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New York Harbor School

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Type  Public
Principal  Jeffrey Chetirko
Enrollment  approx. 430
Phone  +1 212-458-0800
Founded  2003
Established  2003
Grades  9–12
Color(s)  Blue and White
Founder  Murray Fisher
New York Harbor School
Address  10 South St, New York, NY 10004, USA
District  New York City Public Schools
Similar  Urban Assembly, Stuyvesant High School, Millennium High School, Blue School, NYC Lab School for Collabora

The Urban Assembly New York Harbor School, also called the Harbor School, is a public high school located on Governors Island. This school is unique in New York City, which has 538 miles (866 km) of waterfront, in that it attempts to relate every aspect of its curriculum to the water. The school is part of the Urban Assembly network of 21 college-prep schools in New York City.


A stated focus of the school is to continue to work with organizations such as Waterkeeper Alliance and the Governors Island Alliance to ensure the improvement and restoration of New York City's harbor.

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The NYHS officially opened in 2003. The school was founded with the help of three organizations: the Urban Assembly, the South Street Seaport Museum, and Waterkeeper Alliance. Before moving to its own building on Governors Island, the school was located within the Bushwick Campus, first in the Annex and then, in 2004, on the building's fourth floor.

Bushwick High School, built in 1911, was one of the first public high schools in that area, on the former Union Cemetery used by Methodist churches of Manhattan and Brooklyn. As part of the New York City's Department of Education's effort to close large high schools and replace them with much smaller schools, Bushwick High School began to be phased out in 2003. In that year, three new high schools were founded on the Bushwick campus. One was the Harbor School, under founding principal, Nathan Dudley. The other two schools were the Academy of Urban Planning and the Bushwick School for Social Justice. At the close of Bushwick High School in 2006, the Academy of Environmental Leadership, a fourth high school, was added to the campus.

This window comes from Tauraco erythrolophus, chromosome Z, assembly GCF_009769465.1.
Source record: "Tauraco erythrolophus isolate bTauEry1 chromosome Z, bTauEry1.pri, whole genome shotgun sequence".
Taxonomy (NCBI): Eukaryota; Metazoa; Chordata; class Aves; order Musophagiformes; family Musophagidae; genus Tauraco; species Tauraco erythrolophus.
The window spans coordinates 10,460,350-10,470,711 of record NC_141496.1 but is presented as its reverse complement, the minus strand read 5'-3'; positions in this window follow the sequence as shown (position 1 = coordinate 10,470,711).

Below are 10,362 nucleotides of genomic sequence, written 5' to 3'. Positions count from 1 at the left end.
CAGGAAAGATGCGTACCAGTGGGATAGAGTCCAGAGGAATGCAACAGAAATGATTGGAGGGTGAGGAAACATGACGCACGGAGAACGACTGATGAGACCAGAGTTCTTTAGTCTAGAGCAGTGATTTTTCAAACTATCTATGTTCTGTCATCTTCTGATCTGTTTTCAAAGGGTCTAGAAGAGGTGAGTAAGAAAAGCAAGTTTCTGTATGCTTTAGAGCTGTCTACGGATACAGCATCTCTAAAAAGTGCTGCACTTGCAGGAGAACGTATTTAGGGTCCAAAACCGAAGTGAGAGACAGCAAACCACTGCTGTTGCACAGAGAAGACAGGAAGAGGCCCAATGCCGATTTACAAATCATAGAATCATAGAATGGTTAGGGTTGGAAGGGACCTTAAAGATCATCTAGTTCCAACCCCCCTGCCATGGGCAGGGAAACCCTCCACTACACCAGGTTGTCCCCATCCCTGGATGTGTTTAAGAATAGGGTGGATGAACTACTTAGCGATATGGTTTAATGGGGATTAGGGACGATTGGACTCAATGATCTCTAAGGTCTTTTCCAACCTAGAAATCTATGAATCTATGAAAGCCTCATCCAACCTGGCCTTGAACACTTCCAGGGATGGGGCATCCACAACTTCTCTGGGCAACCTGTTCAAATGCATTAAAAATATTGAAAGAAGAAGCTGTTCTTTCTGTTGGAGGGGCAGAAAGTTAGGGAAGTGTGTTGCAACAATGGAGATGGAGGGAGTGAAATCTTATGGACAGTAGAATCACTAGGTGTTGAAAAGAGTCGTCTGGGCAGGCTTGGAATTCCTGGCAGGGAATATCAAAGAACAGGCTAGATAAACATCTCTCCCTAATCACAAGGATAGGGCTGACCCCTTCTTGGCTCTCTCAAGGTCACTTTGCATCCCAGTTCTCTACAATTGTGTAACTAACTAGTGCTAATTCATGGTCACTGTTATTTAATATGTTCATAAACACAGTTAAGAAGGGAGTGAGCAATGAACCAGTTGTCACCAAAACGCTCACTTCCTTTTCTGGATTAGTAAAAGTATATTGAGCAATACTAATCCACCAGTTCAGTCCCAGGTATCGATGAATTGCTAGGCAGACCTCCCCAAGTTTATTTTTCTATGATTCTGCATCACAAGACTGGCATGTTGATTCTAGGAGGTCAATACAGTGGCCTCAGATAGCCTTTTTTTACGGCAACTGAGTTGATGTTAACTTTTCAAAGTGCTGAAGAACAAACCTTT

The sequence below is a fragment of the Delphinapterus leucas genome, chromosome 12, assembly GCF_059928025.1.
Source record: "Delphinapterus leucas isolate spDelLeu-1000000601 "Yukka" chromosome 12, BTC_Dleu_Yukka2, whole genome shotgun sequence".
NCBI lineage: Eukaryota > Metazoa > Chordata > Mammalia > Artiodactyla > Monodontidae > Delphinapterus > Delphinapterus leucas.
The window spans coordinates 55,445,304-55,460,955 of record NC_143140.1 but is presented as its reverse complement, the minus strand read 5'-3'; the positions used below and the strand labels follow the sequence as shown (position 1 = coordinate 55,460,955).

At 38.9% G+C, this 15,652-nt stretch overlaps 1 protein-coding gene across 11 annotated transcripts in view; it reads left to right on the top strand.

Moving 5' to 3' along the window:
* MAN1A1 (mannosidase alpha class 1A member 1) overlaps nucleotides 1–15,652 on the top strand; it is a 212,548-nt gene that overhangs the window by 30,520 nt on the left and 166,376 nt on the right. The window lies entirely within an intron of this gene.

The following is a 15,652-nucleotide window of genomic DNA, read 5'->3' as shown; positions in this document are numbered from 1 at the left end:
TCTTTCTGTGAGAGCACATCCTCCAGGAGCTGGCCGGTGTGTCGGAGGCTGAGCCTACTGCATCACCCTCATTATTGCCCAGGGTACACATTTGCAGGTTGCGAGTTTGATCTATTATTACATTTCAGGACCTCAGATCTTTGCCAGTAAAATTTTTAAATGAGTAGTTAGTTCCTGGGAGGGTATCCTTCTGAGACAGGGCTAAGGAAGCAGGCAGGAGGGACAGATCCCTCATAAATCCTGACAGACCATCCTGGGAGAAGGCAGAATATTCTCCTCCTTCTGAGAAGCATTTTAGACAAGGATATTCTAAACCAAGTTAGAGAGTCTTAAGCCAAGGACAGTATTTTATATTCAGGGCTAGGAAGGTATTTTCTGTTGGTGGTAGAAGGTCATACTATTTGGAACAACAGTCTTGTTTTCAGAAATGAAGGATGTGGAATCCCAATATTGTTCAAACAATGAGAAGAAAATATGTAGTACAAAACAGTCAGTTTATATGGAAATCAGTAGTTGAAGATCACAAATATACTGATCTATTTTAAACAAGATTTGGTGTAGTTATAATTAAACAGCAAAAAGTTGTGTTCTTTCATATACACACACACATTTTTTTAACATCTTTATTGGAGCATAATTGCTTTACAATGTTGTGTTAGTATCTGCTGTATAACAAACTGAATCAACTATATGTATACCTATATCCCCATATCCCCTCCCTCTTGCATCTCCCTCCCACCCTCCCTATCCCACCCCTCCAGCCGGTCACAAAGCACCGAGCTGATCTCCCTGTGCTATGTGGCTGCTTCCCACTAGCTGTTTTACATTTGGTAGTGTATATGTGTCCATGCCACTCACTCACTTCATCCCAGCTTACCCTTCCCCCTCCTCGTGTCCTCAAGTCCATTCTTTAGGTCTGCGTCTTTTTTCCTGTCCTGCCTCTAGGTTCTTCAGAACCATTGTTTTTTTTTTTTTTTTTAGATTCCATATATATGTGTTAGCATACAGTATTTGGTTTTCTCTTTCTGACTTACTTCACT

Since its founding, the Harbor School worked to secure a site on the water so that the school could better fulfill its mission. After several years and several proposals, the Governors Island Preservation and Education Corporation (GIPEC) announced in November 2006 that the Harbor School would be moving to Governors Island. The NYHS left Bushwick in July 2010 and moved to a new academic building on Governor's Island, formerly Building 550.


The Harbor School runs various programs related to New York's maritime experience thus distinguishing this school from other public high schools in New York City. Private and public funding support the programs.